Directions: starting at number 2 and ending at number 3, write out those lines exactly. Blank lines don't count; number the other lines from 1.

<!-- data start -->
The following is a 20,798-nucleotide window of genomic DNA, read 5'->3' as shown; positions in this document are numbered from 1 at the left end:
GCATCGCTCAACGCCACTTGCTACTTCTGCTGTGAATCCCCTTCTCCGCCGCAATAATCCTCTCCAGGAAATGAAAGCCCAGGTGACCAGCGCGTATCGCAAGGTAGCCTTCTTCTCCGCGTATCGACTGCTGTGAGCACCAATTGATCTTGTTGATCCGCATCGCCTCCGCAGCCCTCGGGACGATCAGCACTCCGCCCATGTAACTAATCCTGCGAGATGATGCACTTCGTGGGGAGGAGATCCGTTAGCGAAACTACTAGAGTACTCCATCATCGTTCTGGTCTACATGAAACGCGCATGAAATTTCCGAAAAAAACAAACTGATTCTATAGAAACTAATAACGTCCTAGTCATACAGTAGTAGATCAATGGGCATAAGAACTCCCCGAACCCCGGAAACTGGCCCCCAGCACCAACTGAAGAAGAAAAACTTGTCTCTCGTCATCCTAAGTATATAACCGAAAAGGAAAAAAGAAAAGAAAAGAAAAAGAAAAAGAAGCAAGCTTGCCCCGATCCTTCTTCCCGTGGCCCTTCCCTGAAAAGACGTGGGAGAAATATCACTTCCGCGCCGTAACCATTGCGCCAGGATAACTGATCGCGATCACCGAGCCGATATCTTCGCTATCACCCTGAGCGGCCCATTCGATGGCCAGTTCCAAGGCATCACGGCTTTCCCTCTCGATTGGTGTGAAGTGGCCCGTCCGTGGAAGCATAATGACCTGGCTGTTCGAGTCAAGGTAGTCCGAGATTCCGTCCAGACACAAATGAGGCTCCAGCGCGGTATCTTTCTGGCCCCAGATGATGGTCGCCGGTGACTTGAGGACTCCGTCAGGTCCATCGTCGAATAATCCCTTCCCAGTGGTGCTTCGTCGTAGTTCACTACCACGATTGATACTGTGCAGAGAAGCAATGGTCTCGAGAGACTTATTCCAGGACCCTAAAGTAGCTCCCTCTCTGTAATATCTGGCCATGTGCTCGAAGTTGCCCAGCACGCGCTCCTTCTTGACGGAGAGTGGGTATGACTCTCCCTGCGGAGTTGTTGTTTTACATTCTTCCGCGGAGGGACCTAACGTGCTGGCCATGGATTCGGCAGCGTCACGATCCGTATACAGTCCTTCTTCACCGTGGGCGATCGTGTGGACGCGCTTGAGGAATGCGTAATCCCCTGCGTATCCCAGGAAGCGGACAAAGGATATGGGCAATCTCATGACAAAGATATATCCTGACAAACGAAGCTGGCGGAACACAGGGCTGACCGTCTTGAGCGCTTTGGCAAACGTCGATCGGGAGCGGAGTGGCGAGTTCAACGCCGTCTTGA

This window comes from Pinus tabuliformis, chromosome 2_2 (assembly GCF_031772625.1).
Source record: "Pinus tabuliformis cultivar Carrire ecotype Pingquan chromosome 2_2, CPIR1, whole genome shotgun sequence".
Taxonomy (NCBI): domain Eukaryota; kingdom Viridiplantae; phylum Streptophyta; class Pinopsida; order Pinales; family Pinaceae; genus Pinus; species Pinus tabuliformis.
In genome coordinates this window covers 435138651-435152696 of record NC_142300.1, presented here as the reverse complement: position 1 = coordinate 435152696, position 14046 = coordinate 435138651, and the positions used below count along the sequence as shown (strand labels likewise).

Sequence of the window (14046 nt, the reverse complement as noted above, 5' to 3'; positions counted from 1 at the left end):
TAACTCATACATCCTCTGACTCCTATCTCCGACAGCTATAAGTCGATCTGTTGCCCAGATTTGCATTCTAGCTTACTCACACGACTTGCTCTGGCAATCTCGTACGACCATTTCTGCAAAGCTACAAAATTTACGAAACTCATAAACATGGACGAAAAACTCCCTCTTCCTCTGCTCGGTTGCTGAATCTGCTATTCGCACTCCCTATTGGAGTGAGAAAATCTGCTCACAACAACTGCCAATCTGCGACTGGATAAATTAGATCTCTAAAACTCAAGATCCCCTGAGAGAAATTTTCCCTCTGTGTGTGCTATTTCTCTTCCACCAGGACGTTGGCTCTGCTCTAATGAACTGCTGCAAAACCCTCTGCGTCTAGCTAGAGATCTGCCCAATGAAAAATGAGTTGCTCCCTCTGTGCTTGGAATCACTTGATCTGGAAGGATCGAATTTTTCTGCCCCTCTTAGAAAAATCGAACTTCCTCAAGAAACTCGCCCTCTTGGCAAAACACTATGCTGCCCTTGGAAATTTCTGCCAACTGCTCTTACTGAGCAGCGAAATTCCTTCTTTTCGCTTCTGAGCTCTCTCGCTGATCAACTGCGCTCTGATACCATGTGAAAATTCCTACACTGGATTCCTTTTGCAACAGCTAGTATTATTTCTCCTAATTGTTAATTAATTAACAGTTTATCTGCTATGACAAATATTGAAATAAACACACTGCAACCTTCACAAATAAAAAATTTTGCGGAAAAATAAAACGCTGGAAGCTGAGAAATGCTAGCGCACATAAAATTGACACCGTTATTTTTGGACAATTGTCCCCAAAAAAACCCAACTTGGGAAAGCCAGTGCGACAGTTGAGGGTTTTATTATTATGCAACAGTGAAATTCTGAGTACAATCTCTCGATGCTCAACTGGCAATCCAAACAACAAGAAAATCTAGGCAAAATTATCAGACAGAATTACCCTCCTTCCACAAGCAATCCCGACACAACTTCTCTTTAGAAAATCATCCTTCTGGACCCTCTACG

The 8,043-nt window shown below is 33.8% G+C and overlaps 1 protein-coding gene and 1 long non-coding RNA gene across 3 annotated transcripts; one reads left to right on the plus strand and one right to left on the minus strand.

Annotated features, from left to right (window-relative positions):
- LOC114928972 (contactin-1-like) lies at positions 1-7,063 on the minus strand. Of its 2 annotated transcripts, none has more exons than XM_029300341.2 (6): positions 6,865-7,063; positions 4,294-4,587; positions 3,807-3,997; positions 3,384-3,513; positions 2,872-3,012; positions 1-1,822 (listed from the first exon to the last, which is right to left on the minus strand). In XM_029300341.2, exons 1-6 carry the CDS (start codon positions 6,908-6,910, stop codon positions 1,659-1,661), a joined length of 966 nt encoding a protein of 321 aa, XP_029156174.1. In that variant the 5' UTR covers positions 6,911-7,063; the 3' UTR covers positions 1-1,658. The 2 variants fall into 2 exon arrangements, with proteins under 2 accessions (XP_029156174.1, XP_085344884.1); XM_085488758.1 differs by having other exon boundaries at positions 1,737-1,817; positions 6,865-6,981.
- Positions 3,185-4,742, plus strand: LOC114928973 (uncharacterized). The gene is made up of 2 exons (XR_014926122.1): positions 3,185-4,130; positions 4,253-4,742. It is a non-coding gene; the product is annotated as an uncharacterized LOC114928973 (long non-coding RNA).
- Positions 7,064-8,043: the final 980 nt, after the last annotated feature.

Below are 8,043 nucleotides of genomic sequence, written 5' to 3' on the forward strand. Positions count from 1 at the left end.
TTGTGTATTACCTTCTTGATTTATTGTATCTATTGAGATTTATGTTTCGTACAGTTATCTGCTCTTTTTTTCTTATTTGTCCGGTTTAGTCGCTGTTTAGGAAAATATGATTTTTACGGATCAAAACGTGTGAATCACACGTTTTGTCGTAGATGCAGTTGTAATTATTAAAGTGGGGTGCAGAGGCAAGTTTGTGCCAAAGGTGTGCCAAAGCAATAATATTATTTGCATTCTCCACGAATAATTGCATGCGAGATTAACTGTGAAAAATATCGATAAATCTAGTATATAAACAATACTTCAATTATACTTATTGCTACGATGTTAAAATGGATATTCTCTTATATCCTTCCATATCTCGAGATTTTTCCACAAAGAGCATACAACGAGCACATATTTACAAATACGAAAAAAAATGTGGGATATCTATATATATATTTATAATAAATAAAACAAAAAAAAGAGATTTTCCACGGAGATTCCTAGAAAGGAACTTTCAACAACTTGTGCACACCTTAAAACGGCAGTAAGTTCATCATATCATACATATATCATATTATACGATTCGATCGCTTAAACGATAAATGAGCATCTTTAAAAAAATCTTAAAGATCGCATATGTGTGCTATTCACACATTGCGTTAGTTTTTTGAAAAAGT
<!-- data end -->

GCATCGCTCAACGCCACTTGCTACTTCTGCTGTGAATCCCCTTCTCCGCCGCAATAATCCTCTCCAGGAAATGAAAGCCCAGGTGACCAGCGCGTATCGCAAGGTAGCCTTCTTCTCCGCGTATCGACTGCTGTGAGCACCAATTGATCTTGTTGATCCGCATCGCCTCCGCAGCCCTCGGGACGATCAGCACTCCGCCCATGTAACTAATCCTGCGAGATGATGCACTTCGTGGGGAGGAGATCCGTTAGCGAAACTACTAGAGTACTCCATCATCGTTCTGGTCTACATGAAACGCGCATGAAATTTCCGAAAAAAACAAACTGATTCTATAGAAACTAATAACGTCCTAGTCATACAGTAGTAGATCAATGGGCATAAGAACTCCCCGAACCCCGGAAACTGGCCCCCAGCACCAACTGAAGAAGAAAAACTTGTCTCTCGTCATCCTAAGTATATAACCGAAAAGGAAAAAAGAAAAGAAAAGAAAAAGAAAAAGAAGCAAGCTTGCCCCGATCCTTCTTCCCGTGGCCCTTCCCTGAAAAGACGTGGGAGAAATATCACTTCCGCGCCGTAACCATTGCGCCAGGATAACTGATCGCGATCACCGAGCCGATATCTTCGCTATCACCCTGAGCGGCCCATTCGATGGCCAGTTCCAAGGCATCACGGCTTTCCCTCTCGATTGGTGTGAAGTGGCCCGTCCGTGGAAGCATAATGACCTGGCTGTTCGAGTCAAGGTAGTCCGAGATTCCGTCCAGACACAAATGAGGCTCCAGCGCGGTATCTTTCTGGCCCCAGATGATGGTCGCCGGTGACTTGAGGACTCCGTCAGGTCCATCGTCGAATAATCCCTTCCCAGTGGTGCTTCGTCGTAGTTCACTACCACGATTGATACTGTGCAGAGAAGCAATGGTCTCGAGAGACTTATTCCAGGACCCTAAAGTAGCTCCCTCTCTGTAATATCTGGCCATGTGCTCGAAGTTGCCCAGCACGCGCTCCTTCTTGACGGAGAGTGGGTATGACTCTCCCTGCGGAGTTGTTGTTTTACATTCTTCCGCGGAGGGACCTAACGTGCTGGCCATGGATTCGGCAGCGTCACGATCCGTATACAGTCCTTCTTCACCGTGGGCGATCGTGTGGACGCGCTTGAGGAATGCGTAATCCCCTGCGTATCCCAGGAAGCGGACAAAGGATATGGGCAATCTCATGACAAAGATATATCCTGACAAACGAAGCTGGCGGAACACAGGGCTGACCGTCTTGAGCGCTTTGGCAAACGTCGATCGGGAGCGGAGTGGCGAGTTCAACGCCGTCTTGA

This window comes from Pinus tabuliformis, chromosome 2_2 (assembly GCF_031772625.1).